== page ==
The second factor in the move to peer review was the enormous increase in the number of scientific papers being published (ref). In the 1800s and early 1900s, journals often had too few submissions. Journal editors would actively round up submissions to make sure their journals remained active. The role of many editorial boards was to make sure enough papers were being submitted; if the journal came up short, members of the editorial board would be asked to submit papers themselves. As late as 1938, the editor-in-chief of the prestigious journal Science relied on personal solicitations for most articles (ref).
The twentieth century saw a massive increase in the number of scientists, a much easier process for writing papers, due to technologies such as typewriters, photocopiers, and computers, and a gradually increasing emphasis on publication in decisions about jobs, tenure, grants and prizes. These factors greatly increased the number of papers being written, and added pressure for filtering mechanisms, such as peer review.
The third factor in the move to peer review (ref) was the introduction of technologies for copying papers. It’s just plain editorially difficult to implement peer review if you can’t easily make copies of papers. The first step along this road was the introduction of typewriters and carbon paper in the 1890s, followed by the commercial introduction of photocopiers in 1959. Both technologies made peer review much easier to implement.
Nowadays, of course, the single biggest factor preserving the peer review system is probably social inertia: in most fields of science, a journal that’s not peer-reviewed isn’t regarded as serious, and so new journals invariably promote the fact that they are peer reviewed. But it wasn’t always that way.
Myth number 2: peer review is reliable
Update: Bill Hooker has pointed out that I’m using a very strong sense of “reliable” in this section, holding peer review to the standard that it nearly always picks up errors, is a very accurate gauge of quality, and rarely suppresses innovation. If you adopt a more relaxed notion of reliability, as many but not all scientists and members of the general public do, then I’d certainly back off describing this as a myth. As an approximate filter that eliminates or improves many papers, peer review may indeed function well.
Every scientist has a story (or ten) about how they were poorly treated by peer review – the important paper that was unfairly rejected, or the silly editor who ignored their sage advice as a referee. Despite this, many strongly presume that the system works “pretty well”, overall.
There’s not much systematic evidence for that presumption. In 2002 Jefferson et al (ref) surveyed published studies of biomedical peer review. After an extensive search, they found just 19 studies which made some attempt to eliminate obvious confounding factors. Of those, just two addressed the impact of peer review on quality, and just one addressed the impact of peer review on validity; most of the rest of the studies were concerned with questions like the effect of double-blind reviewing. Furthermore, for the three studies that addressed quality and validity, Jefferson et al concluded that there were other problems with the studies which meant the results were of limited general interest; as they put it, “Editorial peer review, although widely used, is largely untested and its effects are uncertain”.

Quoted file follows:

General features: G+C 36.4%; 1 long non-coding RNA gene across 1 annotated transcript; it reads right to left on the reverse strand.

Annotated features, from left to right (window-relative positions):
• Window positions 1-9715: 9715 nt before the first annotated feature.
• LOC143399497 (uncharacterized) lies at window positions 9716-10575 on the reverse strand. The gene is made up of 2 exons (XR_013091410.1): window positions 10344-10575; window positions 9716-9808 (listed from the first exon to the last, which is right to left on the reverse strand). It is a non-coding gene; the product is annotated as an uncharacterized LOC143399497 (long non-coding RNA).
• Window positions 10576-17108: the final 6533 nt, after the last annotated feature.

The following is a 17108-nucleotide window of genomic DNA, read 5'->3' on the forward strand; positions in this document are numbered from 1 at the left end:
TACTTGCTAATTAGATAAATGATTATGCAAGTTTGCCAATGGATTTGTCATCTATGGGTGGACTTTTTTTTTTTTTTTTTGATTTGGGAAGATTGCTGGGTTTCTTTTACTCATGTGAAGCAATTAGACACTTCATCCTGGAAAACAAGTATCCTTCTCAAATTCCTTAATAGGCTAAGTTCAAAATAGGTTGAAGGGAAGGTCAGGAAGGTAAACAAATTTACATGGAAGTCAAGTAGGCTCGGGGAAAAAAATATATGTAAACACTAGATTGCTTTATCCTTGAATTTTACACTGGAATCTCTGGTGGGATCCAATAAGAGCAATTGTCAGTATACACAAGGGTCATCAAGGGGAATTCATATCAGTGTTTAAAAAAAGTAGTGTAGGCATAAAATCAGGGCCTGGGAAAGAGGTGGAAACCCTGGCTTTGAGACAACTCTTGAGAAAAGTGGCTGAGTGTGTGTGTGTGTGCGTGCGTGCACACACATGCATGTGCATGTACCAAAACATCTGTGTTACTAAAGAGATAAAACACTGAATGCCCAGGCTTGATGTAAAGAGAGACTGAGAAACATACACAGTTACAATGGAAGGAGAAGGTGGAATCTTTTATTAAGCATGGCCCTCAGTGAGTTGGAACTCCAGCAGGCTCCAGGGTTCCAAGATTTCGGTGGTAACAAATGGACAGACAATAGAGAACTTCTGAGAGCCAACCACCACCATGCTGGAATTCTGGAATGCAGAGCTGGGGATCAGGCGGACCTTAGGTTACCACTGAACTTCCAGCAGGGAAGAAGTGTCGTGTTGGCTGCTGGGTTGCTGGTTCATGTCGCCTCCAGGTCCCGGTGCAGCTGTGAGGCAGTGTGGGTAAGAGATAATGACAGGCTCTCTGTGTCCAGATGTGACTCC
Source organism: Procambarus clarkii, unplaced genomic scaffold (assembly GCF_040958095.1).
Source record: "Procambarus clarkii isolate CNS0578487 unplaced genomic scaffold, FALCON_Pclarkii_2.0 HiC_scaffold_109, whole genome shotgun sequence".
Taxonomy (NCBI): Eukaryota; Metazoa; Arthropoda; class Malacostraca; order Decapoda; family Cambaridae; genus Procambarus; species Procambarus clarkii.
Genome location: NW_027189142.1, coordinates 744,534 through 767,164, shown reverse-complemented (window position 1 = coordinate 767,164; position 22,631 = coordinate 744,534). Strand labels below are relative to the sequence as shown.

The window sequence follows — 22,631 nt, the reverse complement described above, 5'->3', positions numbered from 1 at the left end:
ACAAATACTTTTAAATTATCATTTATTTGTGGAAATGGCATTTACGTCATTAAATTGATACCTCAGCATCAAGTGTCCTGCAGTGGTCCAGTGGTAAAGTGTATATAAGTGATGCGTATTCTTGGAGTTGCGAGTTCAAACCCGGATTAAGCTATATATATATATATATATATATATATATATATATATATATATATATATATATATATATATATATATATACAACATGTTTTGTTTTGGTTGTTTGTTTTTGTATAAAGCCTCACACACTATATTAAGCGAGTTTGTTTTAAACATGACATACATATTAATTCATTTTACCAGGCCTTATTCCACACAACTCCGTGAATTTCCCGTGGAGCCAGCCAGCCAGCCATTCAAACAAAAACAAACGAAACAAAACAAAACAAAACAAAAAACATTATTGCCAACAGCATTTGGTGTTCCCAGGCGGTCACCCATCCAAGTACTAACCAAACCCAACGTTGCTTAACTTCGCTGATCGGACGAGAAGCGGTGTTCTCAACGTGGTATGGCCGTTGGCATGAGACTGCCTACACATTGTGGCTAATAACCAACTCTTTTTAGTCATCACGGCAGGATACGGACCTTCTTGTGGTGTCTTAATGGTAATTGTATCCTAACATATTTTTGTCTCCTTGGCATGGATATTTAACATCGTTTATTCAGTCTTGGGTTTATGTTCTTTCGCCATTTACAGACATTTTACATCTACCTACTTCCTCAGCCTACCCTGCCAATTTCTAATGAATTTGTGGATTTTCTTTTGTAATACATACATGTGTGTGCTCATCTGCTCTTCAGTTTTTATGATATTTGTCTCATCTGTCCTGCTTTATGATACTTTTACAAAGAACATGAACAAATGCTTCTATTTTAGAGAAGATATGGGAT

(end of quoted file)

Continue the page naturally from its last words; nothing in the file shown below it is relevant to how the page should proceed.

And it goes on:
In short, at least in biomedicine, there’s not much we know for sure about the reliability of peer review. My searches of the literature suggest that we know don’t much more in other areas of science. If anything, biomedicine seems to be unusually well served, in large part because several biomedical journals (perhaps most notably the Journal of the American Medical Association) have over the last 20 years put a lot of effort into building a community of people studying the effects of peer review; Jefferson et al‘s study is one of the outcomes from that effort.
In the absence of compelling systematic studies, is there anything we can say about the reliability of peer review?
The question of reliability should, in my opinion, really be broken up into three questions. First, does peer review help verify the validity of scientific studies; second, does peer review help us filter scientific studies, making the higher quality ones easier to find, because they get into the “best” journals, i.e., the ones with the most stringent peer review; third, to what extent does peer review suppress innovation?
As regards validity and quality, you don’t have to look far to find striking examples suggesting that peer review is at best partially reliable as a check of validity and a filter of quality.
Consider the story of the German physicist Jan Hendrik Schoen. In 2000 and 2001 Schoen made an amazing series of breakthroughs in organic superconductivity, publishing his 2001 work at a rate of one paper every 8 days, many in prestigious journals such as Nature, Science, and the Physical Review. Eventually, it all seemed a bit too good to be true, and other researchers in his community began to ask questions. His work was investigated, and much of it found to be fraudulent. Nature retracted seven papers by Schoen; Science retracted eight papers; and the Physical Review retracted six. What’s truly breathtaking about this case is the scale of it: it’s not that a few referees failed to pick up on the fraud, but rather that the refereeing system at several of the top journals systematically failed to detect the fraud. Furthermore, what ultimately brought Schoen down was not the anonymous peer review system used by journals, but rather investigation by his broader community of peers.